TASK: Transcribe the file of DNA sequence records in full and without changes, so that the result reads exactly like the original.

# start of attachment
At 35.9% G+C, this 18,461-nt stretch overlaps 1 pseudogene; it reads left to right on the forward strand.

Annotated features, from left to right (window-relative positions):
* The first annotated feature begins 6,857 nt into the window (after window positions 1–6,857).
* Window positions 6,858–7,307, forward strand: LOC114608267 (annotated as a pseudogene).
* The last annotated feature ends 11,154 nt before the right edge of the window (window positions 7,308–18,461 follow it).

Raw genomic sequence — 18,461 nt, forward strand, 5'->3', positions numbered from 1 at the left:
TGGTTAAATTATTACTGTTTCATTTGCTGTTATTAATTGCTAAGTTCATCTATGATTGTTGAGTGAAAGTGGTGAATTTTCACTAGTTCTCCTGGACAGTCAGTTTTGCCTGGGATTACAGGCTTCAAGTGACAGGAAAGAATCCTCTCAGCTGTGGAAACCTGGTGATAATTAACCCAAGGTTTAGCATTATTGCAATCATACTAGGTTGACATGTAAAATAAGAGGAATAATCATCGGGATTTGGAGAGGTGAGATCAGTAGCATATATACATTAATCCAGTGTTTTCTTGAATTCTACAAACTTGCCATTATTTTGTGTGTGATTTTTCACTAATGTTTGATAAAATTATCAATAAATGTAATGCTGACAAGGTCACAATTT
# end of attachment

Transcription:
At 35.9% G+C, this 18,461-nt stretch overlaps 1 pseudogene; it reads left to right on the forward strand.

Annotated features, from left to right (window-relative positions):
* The first annotated feature begins 6,857 nt into the window (after window positions 1–6,857).
* Window positions 6,858–7,307, forward strand: LOC114608267 (annotated as a pseudogene).
* The last annotated feature ends 11,154 nt before the right edge of the window (window positions 7,308–18,461 follow it).

Raw genomic sequence — 18,461 nt, forward strand, 5'->3', positions numbered from 1 at the left:
TGGTTAAATTATTACTGTTTCATTTGCTGTTATTAATTGCTAAGTTCATCTATGATTGTTGAGTGAAAGTGGTGAATTTTCACTAGTTCTCCTGGACAGTCAGTTTTGCCTGGGATTACAGGCTTCAAGTGACAGGAAAGAATCCTCTCAGCTGTGGAAACCTGGTGATAATTAACCCAAGGTTTAGCATTATTGCAATCATACTAGGTTGACATGTAAAATAAGAGGAATAATCATCGGGATTTGGAGAGGTGAGATCAGTAGCATATATACATTAATCCAGTGTTTTCTTGAATTCTACAAACTTGCCATTATTTTGTGTGTGATTTTTCACTAATGTTTGATAAAATTATCAATAAATGTAATGCTGACAAGGTCACAATTT